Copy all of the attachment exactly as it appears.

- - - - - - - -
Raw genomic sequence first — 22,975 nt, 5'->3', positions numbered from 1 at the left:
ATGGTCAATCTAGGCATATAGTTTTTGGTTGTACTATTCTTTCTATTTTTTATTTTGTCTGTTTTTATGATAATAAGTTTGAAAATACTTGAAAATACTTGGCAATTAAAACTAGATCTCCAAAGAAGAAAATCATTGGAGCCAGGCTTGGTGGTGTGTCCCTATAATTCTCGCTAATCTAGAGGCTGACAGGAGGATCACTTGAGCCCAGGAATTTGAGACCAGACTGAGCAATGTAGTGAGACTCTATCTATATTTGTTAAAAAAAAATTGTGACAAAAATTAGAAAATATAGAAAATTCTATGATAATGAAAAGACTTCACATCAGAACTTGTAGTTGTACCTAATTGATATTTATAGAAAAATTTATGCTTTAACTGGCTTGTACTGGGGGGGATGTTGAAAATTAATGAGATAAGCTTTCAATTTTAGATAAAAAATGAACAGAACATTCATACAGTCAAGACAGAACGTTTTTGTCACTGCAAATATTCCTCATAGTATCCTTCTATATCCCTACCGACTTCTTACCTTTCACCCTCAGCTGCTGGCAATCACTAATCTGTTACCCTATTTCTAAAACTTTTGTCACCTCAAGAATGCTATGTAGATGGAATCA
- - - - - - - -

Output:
Raw genomic sequence first — 22,975 nt, 5'->3', positions numbered from 1 at the left:
ATGGTCAATCTAGGCATATAGTTTTTGGTTGTACTATTCTTTCTATTTTTTATTTTGTCTGTTTTTATGATAATAAGTTTGAAAATACTTGAAAATACTTGGCAATTAAAACTAGATCTCCAAAGAAGAAAATCATTGGAGCCAGGCTTGGTGGTGTGTCCCTATAATTCTCGCTAATCTAGAGGCTGACAGGAGGATCACTTGAGCCCAGGAATTTGAGACCAGACTGAGCAATGTAGTGAGACTCTATCTATATTTGTTAAAAAAAAATTGTGACAAAAATTAGAAAATATAGAAAATTCTATGATAATGAAAAGACTTCACATCAGAACTTGTAGTTGTACCTAATTGATATTTATAGAAAAATTTATGCTTTAACTGGCTTGTACTGGGGGGGATGTTGAAAATTAATGAGATAAGCTTTCAATTTTAGATAAAAAATGAACAGAACATTCATACAGTCAAGACAGAACGTTTTTGTCACTGCAAATATTCCTCATAGTATCCTTCTATATCCCTACCGACTTCTTACCTTTCACCCTCAGCTGCTGGCAATCACTAATCTGTTACCCTATTTCTAAAACTTTTGTCACCTCAAGAATGCTATGTAGATGGAATCA